Due to the pandemic, millions of holiday-makers will be enjoying a “staycation” this summer but a small steam engine from South East England will be enjoying a “steamcation” trip across the water this June.
Knowle an A1 steam engine of a class known as “Terriers” has just completed her overhaul and will be leaving the mainland in this month, to take part in the Isle of Wight Steam Railway’s anniversary gala in June, celebrating 50 years since the reopening as a heritage line.
Knowle will be reprising her own historic service on the Island before the Second World War. Next year Stroudley’s iconic A1 class “Terrier” locomotives will be celebrating 150 years since the first batch of these locomotives entered service.
The A1 “Terrier” class locomotives’ diminutive appearance belies the astonishing performance these locomotives put in on Victorian suburban services, earning their “Terrier” nickname from their performance and distinctive ‘bark’.
A total of 50 Terriers – officially, the London, Brighton and South Coast Railway A1 Class – were built at the Brighton works between 1872 and 1880. The diminutive tank locomotives were designed to haul commuter trains on the already heavily congested lines in South and South-East London.
Only 10 Terriers remain; two of which are on static display.
The Kent & East Sussex Railway are proud to be the home for two of these historic locomotives; Bodiam, was the first to be constructed and among the first batch to enter service in 1872, and Knowle, one of the last batch to enter into service in 1880.
Both locomotives are owned by The Terrier Trust CIO and run on the Kent & East Sussex Railway, a heritage line which passes through 10.5miles of the picturesque Rother Valley.
Knowle first saw service on the K&ESR in 1940 and pulled the final passenger train when the line closed–60 years ago this year.After a brief spell operating on Hayling Island branch towards the end of an astonishing operational career – she had covered nearly a million miles by the time the Southern Railway was formed in 1923 – she was sold to Butlins in 1964, becoming an exhibit in the children’s playground at Minehead.
Fortunately, she was rescued and brought back to working order at K&ESR.Back in 2019,The Terrier Trust and the K&ESR launched a £150,000 appeal to help get Bodiam and Knowle overhauled in time for the landmark.
More than £85,000 has already been raised and now a £25,000pledge has been made by a charitable foundation.
The Kent & East Sussex Railway and The Terrier Trust continue to raise money so that Knowle’s older sister, Bodiam (originally known as Poplar), can return to steam to mark her 150th birthday next year, when she will take part in events telling the story of the 150 years of history she has witnessed.
K&ESR chairman Simon Marsh said: “The pledge by the Garfield Weston Foundation gives a huge fillip to our fund-raising efforts.”We are truly fortunate to have two of the surviving Terriers based at K&ESR. They are by far the oldest engines in our small fleet and have been synonymous with this line for more than a century.”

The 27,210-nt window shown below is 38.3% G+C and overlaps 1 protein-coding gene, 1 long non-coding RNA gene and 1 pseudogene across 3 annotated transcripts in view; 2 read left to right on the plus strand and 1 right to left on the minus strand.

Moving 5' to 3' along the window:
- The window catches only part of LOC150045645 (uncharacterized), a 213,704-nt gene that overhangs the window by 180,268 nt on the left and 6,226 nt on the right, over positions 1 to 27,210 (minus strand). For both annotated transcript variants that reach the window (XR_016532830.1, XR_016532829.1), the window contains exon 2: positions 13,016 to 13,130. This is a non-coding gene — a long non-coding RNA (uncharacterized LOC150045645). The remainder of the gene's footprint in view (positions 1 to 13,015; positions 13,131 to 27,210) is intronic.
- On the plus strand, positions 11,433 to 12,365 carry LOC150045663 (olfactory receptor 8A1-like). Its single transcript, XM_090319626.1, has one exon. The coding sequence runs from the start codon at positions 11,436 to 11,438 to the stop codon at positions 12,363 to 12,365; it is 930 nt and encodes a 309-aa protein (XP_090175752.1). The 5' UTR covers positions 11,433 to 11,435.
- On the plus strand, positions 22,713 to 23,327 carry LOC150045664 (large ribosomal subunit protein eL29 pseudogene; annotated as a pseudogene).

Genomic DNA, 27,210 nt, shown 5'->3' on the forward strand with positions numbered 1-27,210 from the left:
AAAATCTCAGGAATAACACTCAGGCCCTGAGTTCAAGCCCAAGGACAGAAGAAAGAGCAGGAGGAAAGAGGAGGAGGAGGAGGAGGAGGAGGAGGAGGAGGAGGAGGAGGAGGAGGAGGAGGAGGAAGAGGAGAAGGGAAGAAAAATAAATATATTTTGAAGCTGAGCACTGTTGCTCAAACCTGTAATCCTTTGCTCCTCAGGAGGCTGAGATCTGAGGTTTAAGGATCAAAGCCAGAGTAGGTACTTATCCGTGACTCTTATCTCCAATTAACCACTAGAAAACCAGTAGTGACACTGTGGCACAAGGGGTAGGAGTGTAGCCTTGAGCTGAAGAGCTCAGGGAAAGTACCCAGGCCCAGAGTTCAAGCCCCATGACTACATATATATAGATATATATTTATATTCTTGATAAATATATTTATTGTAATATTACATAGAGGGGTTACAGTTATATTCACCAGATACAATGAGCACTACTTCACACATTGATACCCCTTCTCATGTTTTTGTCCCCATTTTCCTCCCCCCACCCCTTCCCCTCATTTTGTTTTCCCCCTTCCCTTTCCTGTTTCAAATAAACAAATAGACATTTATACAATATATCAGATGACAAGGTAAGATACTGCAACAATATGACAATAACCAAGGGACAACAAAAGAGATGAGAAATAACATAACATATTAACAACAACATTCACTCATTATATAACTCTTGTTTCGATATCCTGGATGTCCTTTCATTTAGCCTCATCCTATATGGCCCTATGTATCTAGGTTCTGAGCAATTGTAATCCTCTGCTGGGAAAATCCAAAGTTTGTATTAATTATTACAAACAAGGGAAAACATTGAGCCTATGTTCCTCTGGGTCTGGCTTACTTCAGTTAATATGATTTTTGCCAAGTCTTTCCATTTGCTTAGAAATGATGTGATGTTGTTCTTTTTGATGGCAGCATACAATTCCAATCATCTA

The overhaul of Bodiamis a larger undertaking, the engine having been out of use for some years. The work has been outsourced to the engineering arm of the North Norfolk Railway.
Mr Marsh said: “‘Bodiam’ came here in 1901, soon after the line opened, and ran throughout the original period of operation, hauling passenger trains until services ceased in 1953 and goods services until they ended in the early ‘60s.
“She was saved for preservation and has served the line faithfully, treating locals and tourists alike to scenic rides along the Rother Valley.”
Tom White, the chairman of The Terrier Trust CIO, said: “‘Knowle’ was preserved for some years on static display. However, like me, our supporters believe that our heritage is transformed by being in steam and the reason for this is clearly demonstrated by ‘Knowle’ standing before us breathing steam today.
“I should like to thank all our donors who have made this possible and Rolvenden Works at the Kent & East Sussex Railway for the overhaul of the loco and the stunning repaint.I should also like to thank the Garfield Weston Foundation for their substantial contribution towards helping us complete the Terrier 150 Project.
“They are two of the oldest steam locomotives still in regular use and will continue to reside on the Kent & East Sussex Railway, a line that has been the home of both locos for much of their existence.”
The line runs from Tenterden in Kent to Bodiam in Sussex and attracts 90,000 visitors a year. Hundreds of volunteers help make it one of the south east’s favourite attractions.
The COVID lockdowns had a savage impact on the railway’s income, particularly through the necessary cancellation of the hugely-popular Santa Specials.
When a limited service resumes on Saturday, 22 May, it will be the first time in six months that trains have been able to operate.The Garfield Weston Foundation was established in 1958 and is a family-founded charitable grant-making trust which now gives away approximately £80 million a year to charities across the UK.
Donations and more details about the Terrier 150 Project can be found online at: https://www.terriertrust.org.uk/appeal
Photo credit: Liam Head